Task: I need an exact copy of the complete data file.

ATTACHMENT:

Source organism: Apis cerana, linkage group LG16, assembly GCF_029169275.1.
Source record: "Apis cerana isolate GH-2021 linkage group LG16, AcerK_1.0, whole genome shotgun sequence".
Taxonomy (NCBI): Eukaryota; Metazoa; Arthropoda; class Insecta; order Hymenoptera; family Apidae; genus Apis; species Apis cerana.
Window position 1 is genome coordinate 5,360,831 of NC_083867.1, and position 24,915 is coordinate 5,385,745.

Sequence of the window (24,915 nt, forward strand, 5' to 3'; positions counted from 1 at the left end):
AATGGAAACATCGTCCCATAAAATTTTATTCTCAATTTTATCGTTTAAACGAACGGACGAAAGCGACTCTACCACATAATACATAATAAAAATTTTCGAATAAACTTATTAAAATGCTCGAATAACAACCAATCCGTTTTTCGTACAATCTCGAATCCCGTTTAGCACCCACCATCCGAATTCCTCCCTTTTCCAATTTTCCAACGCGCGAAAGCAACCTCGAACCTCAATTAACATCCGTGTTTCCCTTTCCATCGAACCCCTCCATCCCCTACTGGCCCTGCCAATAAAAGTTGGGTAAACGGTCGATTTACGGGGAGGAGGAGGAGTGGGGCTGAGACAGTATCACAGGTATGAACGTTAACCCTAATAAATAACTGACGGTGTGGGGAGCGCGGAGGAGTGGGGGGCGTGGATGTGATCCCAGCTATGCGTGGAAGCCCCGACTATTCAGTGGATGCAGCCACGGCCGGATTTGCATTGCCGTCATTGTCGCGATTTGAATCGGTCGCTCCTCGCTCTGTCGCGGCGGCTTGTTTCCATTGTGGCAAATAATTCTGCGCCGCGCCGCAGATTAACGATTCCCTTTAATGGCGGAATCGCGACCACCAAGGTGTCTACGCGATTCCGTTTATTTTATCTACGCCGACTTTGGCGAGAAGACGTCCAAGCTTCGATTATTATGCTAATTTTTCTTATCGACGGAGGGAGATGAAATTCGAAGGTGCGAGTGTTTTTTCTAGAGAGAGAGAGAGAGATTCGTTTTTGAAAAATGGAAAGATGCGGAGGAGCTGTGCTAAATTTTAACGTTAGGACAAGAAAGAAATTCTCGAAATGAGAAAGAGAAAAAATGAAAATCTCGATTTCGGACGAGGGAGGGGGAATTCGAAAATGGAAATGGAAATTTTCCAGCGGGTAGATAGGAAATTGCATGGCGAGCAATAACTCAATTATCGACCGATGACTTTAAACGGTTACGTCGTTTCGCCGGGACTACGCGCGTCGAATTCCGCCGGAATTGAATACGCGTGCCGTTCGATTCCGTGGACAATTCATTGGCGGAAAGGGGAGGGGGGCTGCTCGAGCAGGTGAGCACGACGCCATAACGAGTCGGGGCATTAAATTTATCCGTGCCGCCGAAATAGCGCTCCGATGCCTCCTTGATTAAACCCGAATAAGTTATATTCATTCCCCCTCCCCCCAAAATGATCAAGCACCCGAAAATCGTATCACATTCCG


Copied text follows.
Source organism: Apis cerana, linkage group LG16, assembly GCF_029169275.1.
Source record: "Apis cerana isolate GH-2021 linkage group LG16, AcerK_1.0, whole genome shotgun sequence".
Taxonomy (NCBI): Eukaryota; Metazoa; Arthropoda; class Insecta; order Hymenoptera; family Apidae; genus Apis; species Apis cerana.
Window position 1 is genome coordinate 5,360,831 of NC_083867.1, and position 24,915 is coordinate 5,385,745.

Sequence of the window (24,915 nt, forward strand, 5' to 3'; positions counted from 1 at the left end):
AATGGAAACATCGTCCCATAAAATTTTATTCTCAATTTTATCGTTTAAACGAACGGACGAAAGCGACTCTACCACATAATACATAATAAAAATTTTCGAATAAACTTATTAAAATGCTCGAATAACAACCAATCCGTTTTTCGTACAATCTCGAATCCCGTTTAGCACCCACCATCCGAATTCCTCCCTTTTCCAATTTTCCAACGCGCGAAAGCAACCTCGAACCTCAATTAACATCCGTGTTTCCCTTTCCATCGAACCCCTCCATCCCCTACTGGCCCTGCCAATAAAAGTTGGGTAAACGGTCGATTTACGGGGAGGAGGAGGAGTGGGGCTGAGACAGTATCACAGGTATGAACGTTAACCCTAATAAATAACTGACGGTGTGGGGAGCGCGGAGGAGTGGGGGGCGTGGATGTGATCCCAGCTATGCGTGGAAGCCCCGACTATTCAGTGGATGCAGCCACGGCCGGATTTGCATTGCCGTCATTGTCGCGATTTGAATCGGTCGCTCCTCGCTCTGTCGCGGCGGCTTGTTTCCATTGTGGCAAATAATTCTGCGCCGCGCCGCAGATTAACGATTCCCTTTAATGGCGGAATCGCGACCACCAAGGTGTCTACGCGATTCCGTTTATTTTATCTACGCCGACTTTGGCGAGAAGACGTCCAAGCTTCGATTATTATGCTAATTTTTCTTATCGACGGAGGGAGATGAAATTCGAAGGTGCGAGTGTTTTTTCTAGAGAGAGAGAGAGAGATTCGTTTTTGAAAAATGGAAAGATGCGGAGGAGCTGTGCTAAATTTTAACGTTAGGACAAGAAAGAAATTCTCGAAATGAGAAAGAGAAAAAATGAAAATCTCGATTTCGGACGAGGGAGGGGGAATTCGAAAATGGAAATGGAAATTTTCCAGCGGGTAGATAGGAAATTGCATGGCGAGCAATAACTCAATTATCGACCGATGACTTTAAACGGTTACGTCGTTTCGCCGGGACTACGCGCGTCGAATTCCGCCGGAATTGAATACGCGTGCCGTTCGATTCCGTGGACAATTCATTGGCGGAAAGGGGAGGGGGGCTGCTCGAGCAGGTGAGCACGACGCCATAACGAGTCGGGGCATTAAATTTATCCGTGCCGCCGAAATAGCGCTCCGATGCCTCCTTGATTAAACCCGAATAAGTTATATTCATTCCCCCTCCCCCCAAAATGATCAAGCACCCGAAAATCGTATCACATTCCG